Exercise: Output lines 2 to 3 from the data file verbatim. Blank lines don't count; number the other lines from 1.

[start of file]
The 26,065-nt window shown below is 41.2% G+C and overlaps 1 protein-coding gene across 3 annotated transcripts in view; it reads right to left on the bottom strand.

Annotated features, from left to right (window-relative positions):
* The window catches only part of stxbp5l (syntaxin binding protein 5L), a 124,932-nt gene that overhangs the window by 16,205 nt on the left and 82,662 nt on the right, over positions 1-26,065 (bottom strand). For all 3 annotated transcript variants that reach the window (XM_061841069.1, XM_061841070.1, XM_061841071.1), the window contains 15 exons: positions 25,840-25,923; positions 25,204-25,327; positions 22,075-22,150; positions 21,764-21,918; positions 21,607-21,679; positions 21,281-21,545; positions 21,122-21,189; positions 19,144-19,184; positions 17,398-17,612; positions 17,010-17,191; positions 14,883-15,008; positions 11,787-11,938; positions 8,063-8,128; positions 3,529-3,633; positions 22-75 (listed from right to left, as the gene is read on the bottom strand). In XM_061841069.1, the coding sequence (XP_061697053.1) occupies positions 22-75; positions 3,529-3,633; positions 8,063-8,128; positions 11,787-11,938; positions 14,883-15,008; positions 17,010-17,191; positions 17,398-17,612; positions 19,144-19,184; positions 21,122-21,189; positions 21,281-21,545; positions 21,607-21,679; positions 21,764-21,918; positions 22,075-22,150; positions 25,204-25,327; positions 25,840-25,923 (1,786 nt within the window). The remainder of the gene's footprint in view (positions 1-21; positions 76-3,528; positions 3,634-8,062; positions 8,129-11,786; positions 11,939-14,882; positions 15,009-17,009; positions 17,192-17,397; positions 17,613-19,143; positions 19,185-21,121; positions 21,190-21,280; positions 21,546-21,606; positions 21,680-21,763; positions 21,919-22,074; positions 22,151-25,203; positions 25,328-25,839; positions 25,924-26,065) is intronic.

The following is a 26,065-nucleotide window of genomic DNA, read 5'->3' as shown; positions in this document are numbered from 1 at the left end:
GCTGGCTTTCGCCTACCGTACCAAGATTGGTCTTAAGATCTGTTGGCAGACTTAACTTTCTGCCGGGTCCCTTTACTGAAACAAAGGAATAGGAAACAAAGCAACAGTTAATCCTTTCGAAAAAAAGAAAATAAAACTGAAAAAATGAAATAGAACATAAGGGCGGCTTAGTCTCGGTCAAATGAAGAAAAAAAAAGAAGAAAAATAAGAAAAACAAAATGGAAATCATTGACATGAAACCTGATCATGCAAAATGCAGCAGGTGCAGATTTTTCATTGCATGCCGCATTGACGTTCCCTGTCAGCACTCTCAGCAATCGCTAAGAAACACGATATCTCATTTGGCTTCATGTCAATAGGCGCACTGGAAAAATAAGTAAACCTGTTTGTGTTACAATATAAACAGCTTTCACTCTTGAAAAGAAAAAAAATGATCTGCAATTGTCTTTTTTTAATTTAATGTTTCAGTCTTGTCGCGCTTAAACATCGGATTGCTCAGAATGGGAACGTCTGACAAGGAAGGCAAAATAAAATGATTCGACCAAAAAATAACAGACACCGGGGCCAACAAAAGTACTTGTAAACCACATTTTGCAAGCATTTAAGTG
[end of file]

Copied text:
Annotated features, from left to right (window-relative positions):
* The window catches only part of stxbp5l (syntaxin binding protein 5L), a 124,932-nt gene that overhangs the window by 16,205 nt on the left and 82,662 nt on the right, over positions 1-26,065 (bottom strand). For all 3 annotated transcript variants that reach the window (XM_061841069.1, XM_061841070.1, XM_061841071.1), the window contains 15 exons: positions 25,840-25,923; positions 25,204-25,327; positions 22,075-22,150; positions 21,764-21,918; positions 21,607-21,679; positions 21,281-21,545; positions 21,122-21,189; positions 19,144-19,184; positions 17,398-17,612; positions 17,010-17,191; positions 14,883-15,008; positions 11,787-11,938; positions 8,063-8,128; positions 3,529-3,633; positions 22-75 (listed from right to left, as the gene is read on the bottom strand). In XM_061841069.1, the coding sequence (XP_061697053.1) occupies positions 22-75; positions 3,529-3,633; positions 8,063-8,128; positions 11,787-11,938; positions 14,883-15,008; positions 17,010-17,191; positions 17,398-17,612; positions 19,144-19,184; positions 21,122-21,189; positions 21,281-21,545; positions 21,607-21,679; positions 21,764-21,918; positions 22,075-22,150; positions 25,204-25,327; positions 25,840-25,923 (1,786 nt within the window). The remainder of the gene's footprint in view (positions 1-21; positions 76-3,528; positions 3,634-8,062; positions 8,129-11,786; positions 11,939-14,882; positions 15,009-17,009; positions 17,192-17,397; positions 17,613-19,143; positions 19,185-21,121; positions 21,190-21,280; positions 21,546-21,606; positions 21,680-21,763; positions 21,919-22,074; positions 22,151-25,203; positions 25,328-25,839; positions 25,924-26,065) is intronic.